Abstract Approximately one-third of the world’s population suffers from allergies1. Exposure to allergens crosslinks immunoglobulin E (IgE) antibodies that are bound to mast cells and basophils, triggering the release of inflammatory mediators, including histamine2. Although IgE is absolutely required for allergies, it is not understood why total and allergen-specific IgE concentrations do not reproducibly correlate with allergic disease3,4,5. It is well-established that glycosylation of IgG dictates its effector function and has disease-specific patterns. However, whether IgE glycans differ in disease states or affect biological activity is completely unknown6. Here we perform an unbiased examination of glycosylation patterns of total IgE from individuals with a peanut allergy and from non-atopic individuals without allergies. Our analysis reveals an increase in sialic acid content on total IgE from individuals with a peanut allergy compared with non-atopic individuals. Removal of sialic acid from IgE attenuates effector-cell degranulation and anaphylaxis in several functional models of allergic disease.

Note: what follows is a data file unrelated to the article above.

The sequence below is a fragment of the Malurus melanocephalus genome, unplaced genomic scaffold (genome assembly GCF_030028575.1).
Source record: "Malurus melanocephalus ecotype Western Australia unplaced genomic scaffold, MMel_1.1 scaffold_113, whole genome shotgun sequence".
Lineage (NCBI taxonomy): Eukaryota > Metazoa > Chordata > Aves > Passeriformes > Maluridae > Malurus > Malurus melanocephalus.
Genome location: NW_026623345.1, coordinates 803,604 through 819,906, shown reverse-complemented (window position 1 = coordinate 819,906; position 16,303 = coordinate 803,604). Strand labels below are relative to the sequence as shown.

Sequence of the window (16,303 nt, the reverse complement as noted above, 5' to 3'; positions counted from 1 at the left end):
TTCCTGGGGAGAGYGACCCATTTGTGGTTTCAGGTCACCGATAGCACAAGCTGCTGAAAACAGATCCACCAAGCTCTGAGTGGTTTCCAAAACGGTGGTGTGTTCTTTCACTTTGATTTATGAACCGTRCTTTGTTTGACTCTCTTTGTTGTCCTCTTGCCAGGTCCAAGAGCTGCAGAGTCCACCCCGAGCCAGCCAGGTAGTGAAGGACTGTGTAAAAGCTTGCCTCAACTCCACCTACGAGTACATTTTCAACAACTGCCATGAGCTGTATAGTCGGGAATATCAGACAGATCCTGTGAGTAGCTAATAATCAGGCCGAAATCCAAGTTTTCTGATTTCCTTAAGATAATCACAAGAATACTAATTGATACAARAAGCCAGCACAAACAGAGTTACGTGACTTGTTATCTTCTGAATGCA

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Citation Shade, K.C., Conroy, M.E., Washburn, N. et al. Sialylation of immunoglobulin E is a determinant of allergic pathogenicity. Nature (2020). https://doi.org/10.1038/s41586-020-2311-z